More often than not, it's like they become different people. Sometimes people are beset by tragedy and grief and sometimes people smile wide and move on. It's a coin toss.
But my favorite post divorce personality has to be the sudden super villain. Oh honey watch out for them!
Redditor u/hyperyog wanted to hear all the tea from the divorcees out there by asking:
Divorced Redditors, what is the craziest thing you or your former spouse did after divorce?
I once had a friend who burned her ex's house down when he wasn't home. He had started seeing someone almost immediately, so she thought, lemme set their sparks. Yeah, she wasn't well. Whatever happened to just a quick goodbye?
Swipeddean winters crying GIF by MayhemGiphy
"She removed the retaining clips for my windshield wipers, but put the wipers back on the arms. First storm after I got my car back from her, driver side wiper flew off the car on Interstate 40. Good times."
"He wrote suicide notes and put them in my kids backpacks for them/me to find. Then he turned off his phone and went to a coworkers house to play crib and have drinks.. all the while knowing I would be freaking out searching for him thinking he was in danger or worse. Thankfully my kids didn't see the notes and didn't know what was going on. This was just one of the many, many crazy things he did. Two years out and he just recently stopped showing up at my work and driving by my house at night."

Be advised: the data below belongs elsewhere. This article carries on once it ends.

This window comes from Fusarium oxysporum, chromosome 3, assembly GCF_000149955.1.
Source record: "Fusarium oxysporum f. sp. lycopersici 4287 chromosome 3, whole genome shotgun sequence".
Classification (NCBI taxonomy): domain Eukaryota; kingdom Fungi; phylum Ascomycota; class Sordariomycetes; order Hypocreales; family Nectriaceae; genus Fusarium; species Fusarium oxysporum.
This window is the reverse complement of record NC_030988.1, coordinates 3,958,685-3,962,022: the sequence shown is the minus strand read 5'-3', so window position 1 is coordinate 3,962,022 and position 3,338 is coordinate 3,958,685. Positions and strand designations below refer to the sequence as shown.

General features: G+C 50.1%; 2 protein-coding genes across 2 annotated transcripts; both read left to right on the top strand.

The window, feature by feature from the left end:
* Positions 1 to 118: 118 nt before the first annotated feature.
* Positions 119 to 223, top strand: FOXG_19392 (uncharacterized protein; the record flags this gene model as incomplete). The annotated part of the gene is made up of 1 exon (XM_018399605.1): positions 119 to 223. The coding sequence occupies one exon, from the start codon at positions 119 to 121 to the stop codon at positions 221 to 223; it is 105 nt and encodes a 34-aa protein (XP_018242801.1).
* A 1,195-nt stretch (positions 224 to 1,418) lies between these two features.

A Sad End
"Died of a drug overdose. To be fair, her drug addiction was the reason for the divorce, so maybe that isn't too crazy."
"That's so incredibly difficult to have gone through. I unfortunately know the depths of this kind of pain, and while I'm sure the circumstances surrounding it are different, the loss that still happened is a tragedy. My condolences."
"Stalked me for 5 years. Would make fake social media profiles to try to follow me (which I would block endlessly) and would try to find where I worked so she could talk to me. This lady cheated on me with 7 different men 2 months after we were married. I kicked her a** to the curb and made her sign the court papers."
"When we had our day in court she cried in the judges office while I just wanted to get this crap done. After, my dad was with me and he threw 50 dollars at her and told her to "change your freaking last name." Good guy Pops. I haven't seen or heard from her in about 5 years, thank goodness."
Take it All!skin care spinning GIF by Primal Life OrganicsGiphy
"I had an ex-boyfriend go through my apartment and take back every gift he had given me that he could find. Then he went in my bedside table and took the condoms. And the vibrator he had given me."